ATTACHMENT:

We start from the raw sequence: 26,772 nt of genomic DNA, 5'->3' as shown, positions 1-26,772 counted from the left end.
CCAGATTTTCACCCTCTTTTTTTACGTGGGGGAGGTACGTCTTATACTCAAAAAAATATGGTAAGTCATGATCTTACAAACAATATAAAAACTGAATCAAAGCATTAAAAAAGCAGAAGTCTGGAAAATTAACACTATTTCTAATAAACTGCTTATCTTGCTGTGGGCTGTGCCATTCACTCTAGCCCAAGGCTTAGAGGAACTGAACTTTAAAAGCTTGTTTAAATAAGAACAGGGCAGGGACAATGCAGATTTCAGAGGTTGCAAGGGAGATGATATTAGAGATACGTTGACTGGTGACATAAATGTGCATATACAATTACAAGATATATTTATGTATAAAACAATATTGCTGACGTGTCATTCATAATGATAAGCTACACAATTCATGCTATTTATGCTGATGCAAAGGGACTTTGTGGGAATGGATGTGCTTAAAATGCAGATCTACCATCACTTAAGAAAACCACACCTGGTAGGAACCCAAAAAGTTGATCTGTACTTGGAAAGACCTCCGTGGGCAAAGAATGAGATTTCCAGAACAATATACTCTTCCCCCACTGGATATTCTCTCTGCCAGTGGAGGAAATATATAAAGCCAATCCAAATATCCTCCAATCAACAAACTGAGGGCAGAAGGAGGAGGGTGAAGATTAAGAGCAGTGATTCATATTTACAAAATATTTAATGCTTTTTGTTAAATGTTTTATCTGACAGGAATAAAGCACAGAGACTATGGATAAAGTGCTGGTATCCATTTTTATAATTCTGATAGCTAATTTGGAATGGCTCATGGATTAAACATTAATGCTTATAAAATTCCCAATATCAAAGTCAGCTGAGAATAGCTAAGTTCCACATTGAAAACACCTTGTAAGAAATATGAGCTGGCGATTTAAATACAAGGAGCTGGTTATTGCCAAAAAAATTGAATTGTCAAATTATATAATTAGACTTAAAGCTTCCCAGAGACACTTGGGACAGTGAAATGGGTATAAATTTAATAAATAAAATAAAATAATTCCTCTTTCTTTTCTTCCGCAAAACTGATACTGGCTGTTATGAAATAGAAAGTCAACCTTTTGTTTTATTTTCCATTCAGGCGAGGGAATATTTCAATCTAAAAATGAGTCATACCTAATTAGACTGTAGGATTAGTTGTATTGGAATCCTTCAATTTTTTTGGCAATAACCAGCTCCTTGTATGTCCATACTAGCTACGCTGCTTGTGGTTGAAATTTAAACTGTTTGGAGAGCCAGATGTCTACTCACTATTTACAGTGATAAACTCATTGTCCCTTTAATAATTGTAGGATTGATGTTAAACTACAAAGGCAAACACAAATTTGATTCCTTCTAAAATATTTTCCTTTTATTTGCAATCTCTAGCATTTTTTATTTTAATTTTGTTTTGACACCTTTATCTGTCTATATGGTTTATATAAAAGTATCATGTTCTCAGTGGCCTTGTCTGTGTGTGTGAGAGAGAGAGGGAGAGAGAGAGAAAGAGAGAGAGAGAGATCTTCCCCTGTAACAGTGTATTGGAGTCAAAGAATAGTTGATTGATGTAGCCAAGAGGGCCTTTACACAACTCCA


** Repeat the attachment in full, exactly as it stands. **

We start from the raw sequence: 26,772 nt of genomic DNA, 5'->3' as shown, positions 1-26,772 counted from the left end.
CCAGATTTTCACCCTCTTTTTTTACGTGGGGGAGGTACGTCTTATACTCAAAAAAATATGGTAAGTCATGATCTTACAAACAATATAAAAACTGAATCAAAGCATTAAAAAAGCAGAAGTCTGGAAAATTAACACTATTTCTAATAAACTGCTTATCTTGCTGTGGGCTGTGCCATTCACTCTAGCCCAAGGCTTAGAGGAACTGAACTTTAAAAGCTTGTTTAAATAAGAACAGGGCAGGGACAATGCAGATTTCAGAGGTTGCAAGGGAGATGATATTAGAGATACGTTGACTGGTGACATAAATGTGCATATACAATTACAAGATATATTTATGTATAAAACAATATTGCTGACGTGTCATTCATAATGATAAGCTACACAATTCATGCTATTTATGCTGATGCAAAGGGACTTTGTGGGAATGGATGTGCTTAAAATGCAGATCTACCATCACTTAAGAAAACCACACCTGGTAGGAACCCAAAAAGTTGATCTGTACTTGGAAAGACCTCCGTGGGCAAAGAATGAGATTTCCAGAACAATATACTCTTCCCCCACTGGATATTCTCTCTGCCAGTGGAGGAAATATATAAAGCCAATCCAAATATCCTCCAATCAACAAACTGAGGGCAGAAGGAGGAGGGTGAAGATTAAGAGCAGTGATTCATATTTACAAAATATTTAATGCTTTTTGTTAAATGTTTTATCTGACAGGAATAAAGCACAGAGACTATGGATAAAGTGCTGGTATCCATTTTTATAATTCTGATAGCTAATTTGGAATGGCTCATGGATTAAACATTAATGCTTATAAAATTCCCAATATCAAAGTCAGCTGAGAATAGCTAAGTTCCACATTGAAAACACCTTGTAAGAAATATGAGCTGGCGATTTAAATACAAGGAGCTGGTTATTGCCAAAAAAATTGAATTGTCAAATTATATAATTAGACTTAAAGCTTCCCAGAGACACTTGGGACAGTGAAATGGGTATAAATTTAATAAATAAAATAAAATAATTCCTCTTTCTTTTCTTCCGCAAAACTGATACTGGCTGTTATGAAATAGAAAGTCAACCTTTTGTTTTATTTTCCATTCAGGCGAGGGAATATTTCAATCTAAAAATGAGTCATACCTAATTAGACTGTAGGATTAGTTGTATTGGAATCCTTCAATTTTTTTGGCAATAACCAGCTCCTTGTATGTCCATACTAGCTACGCTGCTTGTGGTTGAAATTTAAACTGTTTGGAGAGCCAGATGTCTACTCACTATTTACAGTGATAAACTCATTGTCCCTTTAATAATTGTAGGATTGATGTTAAACTACAAAGGCAAACACAAATTTGATTCCTTCTAAAATATTTTCCTTTTATTTGCAATCTCTAGCATTTTTTATTTTAATTTTGTTTTGACACCTTTATCTGTCTATATGGTTTATATAAAAGTATCATGTTCTCAGTGGCCTTGTCTGTGTGTGTGAGAGAGAGAGGGAGAGAGAGAGAAAGAGAGAGAGAGAGATCTTCCCCTGTAACAGTGTATTGGAGTCAAAGAATAGTTGATTGATGTAGCCAAGAGGGCCTTTACACAACTCCA